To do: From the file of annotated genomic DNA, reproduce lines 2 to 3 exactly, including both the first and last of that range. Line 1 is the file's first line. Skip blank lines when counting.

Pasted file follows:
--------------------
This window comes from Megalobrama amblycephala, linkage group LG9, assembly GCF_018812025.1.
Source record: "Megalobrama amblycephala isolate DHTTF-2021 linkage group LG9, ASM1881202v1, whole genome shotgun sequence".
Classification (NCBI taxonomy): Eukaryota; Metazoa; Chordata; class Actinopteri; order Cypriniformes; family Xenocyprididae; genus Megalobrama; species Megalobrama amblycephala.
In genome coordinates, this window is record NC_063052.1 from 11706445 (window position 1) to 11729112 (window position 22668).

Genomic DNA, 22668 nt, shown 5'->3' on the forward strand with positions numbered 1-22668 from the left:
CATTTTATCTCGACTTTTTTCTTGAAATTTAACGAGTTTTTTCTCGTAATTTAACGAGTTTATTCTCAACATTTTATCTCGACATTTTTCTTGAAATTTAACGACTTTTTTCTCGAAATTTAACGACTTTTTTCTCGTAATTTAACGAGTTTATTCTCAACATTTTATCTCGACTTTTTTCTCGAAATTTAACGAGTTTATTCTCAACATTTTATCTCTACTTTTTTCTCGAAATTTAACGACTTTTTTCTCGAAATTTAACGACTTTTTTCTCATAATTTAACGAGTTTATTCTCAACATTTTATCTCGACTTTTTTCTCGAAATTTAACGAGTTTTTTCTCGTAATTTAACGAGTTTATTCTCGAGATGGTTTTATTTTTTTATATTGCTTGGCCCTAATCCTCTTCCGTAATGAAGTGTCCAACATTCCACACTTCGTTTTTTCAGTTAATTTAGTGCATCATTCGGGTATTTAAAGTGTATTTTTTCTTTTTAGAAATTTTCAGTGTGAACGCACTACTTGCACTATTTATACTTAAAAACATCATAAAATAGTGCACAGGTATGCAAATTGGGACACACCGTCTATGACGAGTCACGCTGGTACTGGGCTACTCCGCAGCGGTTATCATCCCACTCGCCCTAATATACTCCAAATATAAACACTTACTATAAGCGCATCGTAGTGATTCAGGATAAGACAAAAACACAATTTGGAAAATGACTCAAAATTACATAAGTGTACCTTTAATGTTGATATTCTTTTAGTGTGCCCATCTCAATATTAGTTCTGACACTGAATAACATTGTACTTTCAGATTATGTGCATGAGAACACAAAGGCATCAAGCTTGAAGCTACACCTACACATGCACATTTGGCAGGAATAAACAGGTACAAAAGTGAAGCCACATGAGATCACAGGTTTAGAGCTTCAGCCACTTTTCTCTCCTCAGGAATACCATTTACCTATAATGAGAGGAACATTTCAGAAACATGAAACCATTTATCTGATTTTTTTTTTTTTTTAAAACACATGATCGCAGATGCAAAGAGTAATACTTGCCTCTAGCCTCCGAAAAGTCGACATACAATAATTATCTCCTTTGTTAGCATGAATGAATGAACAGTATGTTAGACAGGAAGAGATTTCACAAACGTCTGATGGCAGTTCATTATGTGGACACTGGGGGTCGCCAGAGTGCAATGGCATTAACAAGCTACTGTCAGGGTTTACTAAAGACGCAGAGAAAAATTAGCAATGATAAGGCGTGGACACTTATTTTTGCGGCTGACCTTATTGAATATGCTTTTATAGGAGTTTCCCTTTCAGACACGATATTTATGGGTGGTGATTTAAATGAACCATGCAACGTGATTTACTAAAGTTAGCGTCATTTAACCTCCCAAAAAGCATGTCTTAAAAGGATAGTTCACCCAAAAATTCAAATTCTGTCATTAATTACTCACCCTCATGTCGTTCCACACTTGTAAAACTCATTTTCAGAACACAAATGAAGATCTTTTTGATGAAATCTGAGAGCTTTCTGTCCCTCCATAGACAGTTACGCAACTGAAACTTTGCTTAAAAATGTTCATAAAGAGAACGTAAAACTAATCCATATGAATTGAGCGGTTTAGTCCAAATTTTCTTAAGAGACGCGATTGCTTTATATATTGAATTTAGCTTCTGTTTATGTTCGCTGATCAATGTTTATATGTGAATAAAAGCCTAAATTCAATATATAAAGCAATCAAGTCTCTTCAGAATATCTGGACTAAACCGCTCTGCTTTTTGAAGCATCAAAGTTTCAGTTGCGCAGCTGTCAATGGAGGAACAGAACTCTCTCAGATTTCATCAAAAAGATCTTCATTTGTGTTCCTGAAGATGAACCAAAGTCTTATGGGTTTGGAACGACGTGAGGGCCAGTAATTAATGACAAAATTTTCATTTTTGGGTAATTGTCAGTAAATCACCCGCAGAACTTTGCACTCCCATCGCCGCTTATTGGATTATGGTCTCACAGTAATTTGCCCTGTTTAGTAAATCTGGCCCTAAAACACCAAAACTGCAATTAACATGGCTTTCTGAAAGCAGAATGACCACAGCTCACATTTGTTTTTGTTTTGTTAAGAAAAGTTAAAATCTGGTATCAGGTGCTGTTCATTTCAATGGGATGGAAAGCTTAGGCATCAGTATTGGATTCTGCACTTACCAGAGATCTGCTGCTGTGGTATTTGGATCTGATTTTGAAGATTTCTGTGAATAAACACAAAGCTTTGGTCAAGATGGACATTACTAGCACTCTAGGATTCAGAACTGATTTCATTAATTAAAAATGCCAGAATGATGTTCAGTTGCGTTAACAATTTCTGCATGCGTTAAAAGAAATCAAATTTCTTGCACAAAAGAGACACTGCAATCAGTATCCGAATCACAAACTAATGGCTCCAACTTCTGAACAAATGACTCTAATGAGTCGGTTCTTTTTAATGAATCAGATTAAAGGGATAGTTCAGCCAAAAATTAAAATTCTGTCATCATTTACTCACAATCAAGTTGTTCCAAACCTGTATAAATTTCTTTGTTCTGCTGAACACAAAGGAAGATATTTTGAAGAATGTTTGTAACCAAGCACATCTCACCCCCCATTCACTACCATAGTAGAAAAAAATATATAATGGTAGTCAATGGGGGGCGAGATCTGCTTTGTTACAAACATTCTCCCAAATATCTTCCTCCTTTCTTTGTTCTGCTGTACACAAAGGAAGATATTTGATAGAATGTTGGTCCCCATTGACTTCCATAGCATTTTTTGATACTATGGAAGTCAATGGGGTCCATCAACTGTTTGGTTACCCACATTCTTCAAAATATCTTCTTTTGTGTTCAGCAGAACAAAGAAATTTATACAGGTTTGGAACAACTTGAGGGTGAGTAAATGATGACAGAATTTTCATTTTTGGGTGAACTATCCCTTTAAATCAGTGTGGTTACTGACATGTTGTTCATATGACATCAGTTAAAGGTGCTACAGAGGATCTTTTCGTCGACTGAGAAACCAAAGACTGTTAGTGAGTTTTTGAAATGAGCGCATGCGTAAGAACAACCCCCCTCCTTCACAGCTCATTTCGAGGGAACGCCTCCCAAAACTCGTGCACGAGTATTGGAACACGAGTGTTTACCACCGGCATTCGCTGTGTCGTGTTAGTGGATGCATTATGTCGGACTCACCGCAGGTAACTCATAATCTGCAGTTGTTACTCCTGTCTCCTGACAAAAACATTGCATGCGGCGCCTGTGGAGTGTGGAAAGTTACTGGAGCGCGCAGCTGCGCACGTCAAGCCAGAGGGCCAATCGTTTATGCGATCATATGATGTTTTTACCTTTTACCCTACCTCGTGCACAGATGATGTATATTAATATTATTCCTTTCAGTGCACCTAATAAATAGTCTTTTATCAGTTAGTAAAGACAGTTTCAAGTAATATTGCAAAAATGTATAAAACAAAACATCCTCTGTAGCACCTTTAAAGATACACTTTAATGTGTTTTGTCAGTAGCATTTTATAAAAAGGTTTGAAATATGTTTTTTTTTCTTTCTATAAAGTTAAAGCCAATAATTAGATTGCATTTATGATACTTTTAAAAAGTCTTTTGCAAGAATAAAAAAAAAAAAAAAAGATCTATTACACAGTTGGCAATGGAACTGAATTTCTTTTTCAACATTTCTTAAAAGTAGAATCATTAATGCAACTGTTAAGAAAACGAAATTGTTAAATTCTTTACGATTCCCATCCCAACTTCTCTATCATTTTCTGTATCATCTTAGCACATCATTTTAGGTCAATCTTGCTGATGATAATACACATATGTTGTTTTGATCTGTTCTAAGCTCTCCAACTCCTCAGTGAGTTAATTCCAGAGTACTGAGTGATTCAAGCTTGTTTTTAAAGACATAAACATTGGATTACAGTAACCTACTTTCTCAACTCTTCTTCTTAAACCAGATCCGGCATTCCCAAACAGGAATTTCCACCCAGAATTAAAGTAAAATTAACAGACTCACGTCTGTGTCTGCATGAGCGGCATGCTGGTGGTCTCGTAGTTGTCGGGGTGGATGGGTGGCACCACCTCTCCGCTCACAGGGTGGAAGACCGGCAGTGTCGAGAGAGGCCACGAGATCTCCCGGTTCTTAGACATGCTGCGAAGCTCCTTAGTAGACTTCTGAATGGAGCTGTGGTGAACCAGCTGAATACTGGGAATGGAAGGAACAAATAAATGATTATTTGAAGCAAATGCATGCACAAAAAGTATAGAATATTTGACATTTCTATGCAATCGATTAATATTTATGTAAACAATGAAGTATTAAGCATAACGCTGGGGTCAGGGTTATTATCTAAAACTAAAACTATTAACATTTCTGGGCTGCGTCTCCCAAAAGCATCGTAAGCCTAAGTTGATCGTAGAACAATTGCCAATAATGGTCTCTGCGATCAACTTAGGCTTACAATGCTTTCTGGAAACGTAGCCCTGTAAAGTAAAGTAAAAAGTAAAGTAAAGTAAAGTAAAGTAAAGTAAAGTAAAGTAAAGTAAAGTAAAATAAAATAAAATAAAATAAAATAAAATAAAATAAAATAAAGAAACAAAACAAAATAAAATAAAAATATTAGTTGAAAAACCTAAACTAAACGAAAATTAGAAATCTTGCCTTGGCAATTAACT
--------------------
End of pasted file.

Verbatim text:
Source record: "Megalobrama amblycephala isolate DHTTF-2021 linkage group LG9, ASM1881202v1, whole genome shotgun sequence".
Classification (NCBI taxonomy): Eukaryota; Metazoa; Chordata; class Actinopteri; order Cypriniformes; family Xenocyprididae; genus Megalobrama; species Megalobrama amblycephala.